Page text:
American Institute of Mining, Metallurgical, and Petroleum Engineers, Inc.


Three case studies representing domestic petroleum investment situations currently of interest were examined for economic relationships. Multiple cash flow analyses were performed by a sophisticated computer program utilizing sensitivity analysis and user-directed algorithm modification via data input. Tax rules specified by the 1975 Tax Law were programmed and are included in this study. The results are presented as a series of figures demonstrating the dependence of profitability indicators on project variables. Cases investigated project variables. Cases investigated were: I, Domestic Onshore Dry Gas Development Case; II, Domestic Offshore (Federal Waters) Gas Prospect Bidding Case; and III, Domestic Onshore Oil Development Case.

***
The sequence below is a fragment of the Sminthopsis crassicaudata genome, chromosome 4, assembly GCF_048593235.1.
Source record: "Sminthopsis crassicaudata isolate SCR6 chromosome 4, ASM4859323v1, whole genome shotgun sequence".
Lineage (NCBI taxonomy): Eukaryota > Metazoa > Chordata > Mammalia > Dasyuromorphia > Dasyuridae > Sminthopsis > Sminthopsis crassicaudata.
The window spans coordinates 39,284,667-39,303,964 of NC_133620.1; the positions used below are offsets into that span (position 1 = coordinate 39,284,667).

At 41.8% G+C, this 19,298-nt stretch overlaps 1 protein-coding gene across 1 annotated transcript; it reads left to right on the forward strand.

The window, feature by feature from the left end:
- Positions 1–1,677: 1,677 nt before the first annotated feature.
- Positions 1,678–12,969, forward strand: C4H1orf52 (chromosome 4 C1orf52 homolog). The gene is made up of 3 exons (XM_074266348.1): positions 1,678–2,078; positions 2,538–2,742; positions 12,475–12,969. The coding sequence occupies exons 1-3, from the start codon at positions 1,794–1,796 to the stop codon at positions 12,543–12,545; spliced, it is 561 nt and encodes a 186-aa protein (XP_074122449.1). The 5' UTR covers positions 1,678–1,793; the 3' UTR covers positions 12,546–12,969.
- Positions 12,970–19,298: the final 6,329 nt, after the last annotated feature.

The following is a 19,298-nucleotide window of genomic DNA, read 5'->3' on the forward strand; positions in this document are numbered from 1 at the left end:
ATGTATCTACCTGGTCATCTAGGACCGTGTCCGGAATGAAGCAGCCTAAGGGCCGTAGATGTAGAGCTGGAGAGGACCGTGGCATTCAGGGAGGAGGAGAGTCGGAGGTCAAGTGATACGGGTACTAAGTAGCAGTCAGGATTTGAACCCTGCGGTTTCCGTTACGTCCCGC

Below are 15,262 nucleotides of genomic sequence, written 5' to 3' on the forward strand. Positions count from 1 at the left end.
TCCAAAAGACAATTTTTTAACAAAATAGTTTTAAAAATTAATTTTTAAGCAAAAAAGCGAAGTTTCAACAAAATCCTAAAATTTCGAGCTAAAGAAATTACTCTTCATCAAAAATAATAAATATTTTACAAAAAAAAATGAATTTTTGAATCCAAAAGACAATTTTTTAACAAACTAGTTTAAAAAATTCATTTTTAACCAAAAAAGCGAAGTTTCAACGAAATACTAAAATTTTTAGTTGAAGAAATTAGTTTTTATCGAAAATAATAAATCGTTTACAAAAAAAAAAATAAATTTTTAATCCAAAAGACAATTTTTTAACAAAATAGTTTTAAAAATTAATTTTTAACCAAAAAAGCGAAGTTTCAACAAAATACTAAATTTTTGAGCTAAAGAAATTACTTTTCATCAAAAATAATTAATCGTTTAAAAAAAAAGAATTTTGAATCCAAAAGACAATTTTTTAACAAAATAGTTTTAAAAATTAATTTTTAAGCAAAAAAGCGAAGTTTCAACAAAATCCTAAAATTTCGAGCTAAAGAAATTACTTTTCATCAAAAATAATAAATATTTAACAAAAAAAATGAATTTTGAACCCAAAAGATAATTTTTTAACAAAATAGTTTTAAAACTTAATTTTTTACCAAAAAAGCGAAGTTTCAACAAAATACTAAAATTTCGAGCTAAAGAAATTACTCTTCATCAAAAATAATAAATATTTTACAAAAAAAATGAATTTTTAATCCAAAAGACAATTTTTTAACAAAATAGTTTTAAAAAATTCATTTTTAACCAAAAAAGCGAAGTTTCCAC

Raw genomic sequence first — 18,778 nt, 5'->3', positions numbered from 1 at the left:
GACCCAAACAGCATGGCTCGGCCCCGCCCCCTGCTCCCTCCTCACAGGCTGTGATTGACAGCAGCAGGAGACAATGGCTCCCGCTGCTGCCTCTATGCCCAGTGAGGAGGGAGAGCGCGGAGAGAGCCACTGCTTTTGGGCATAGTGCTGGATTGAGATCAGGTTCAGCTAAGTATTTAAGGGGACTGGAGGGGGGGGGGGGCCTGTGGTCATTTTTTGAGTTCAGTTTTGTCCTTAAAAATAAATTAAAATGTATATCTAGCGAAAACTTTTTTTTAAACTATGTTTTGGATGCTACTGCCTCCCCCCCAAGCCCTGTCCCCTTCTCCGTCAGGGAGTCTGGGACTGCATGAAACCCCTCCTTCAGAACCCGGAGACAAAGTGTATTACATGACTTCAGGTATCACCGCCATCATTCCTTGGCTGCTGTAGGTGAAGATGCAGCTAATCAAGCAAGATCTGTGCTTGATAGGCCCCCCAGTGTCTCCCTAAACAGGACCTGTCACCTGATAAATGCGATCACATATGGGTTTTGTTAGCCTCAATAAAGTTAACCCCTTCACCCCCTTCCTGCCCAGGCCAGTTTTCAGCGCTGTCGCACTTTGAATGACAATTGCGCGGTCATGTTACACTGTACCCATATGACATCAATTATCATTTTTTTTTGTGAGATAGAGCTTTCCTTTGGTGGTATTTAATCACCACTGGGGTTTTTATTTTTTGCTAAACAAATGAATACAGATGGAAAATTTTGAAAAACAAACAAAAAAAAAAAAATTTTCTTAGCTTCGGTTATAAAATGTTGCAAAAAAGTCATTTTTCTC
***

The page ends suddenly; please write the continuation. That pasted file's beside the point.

Currently the most unsettled functional area of the petroleum industry is economics. The period commencing several years ago and continuing today is one of nonpareil change, worldwide and nationally, in the economic constraints under which the American capitalistic petroleum industry exists. The interrelated factors of rapid inflation, ascending but unstable petroleum prices, increasing governmental tax and prices, increasing governmental tax and acquisition tendencies, and more difficult and expensive drilling operations have combined to require frequently hard investment decisions from managers or owners. The decision maker, in turn, demands from his staff or consultant the most reliable economic analysis possible under time and budget limitations. Such an assignment normally dictates utilization of the computer tool to perform swiftly and cheaply period-by-period perform swiftly and cheaply period-by-period cash flow analysis.

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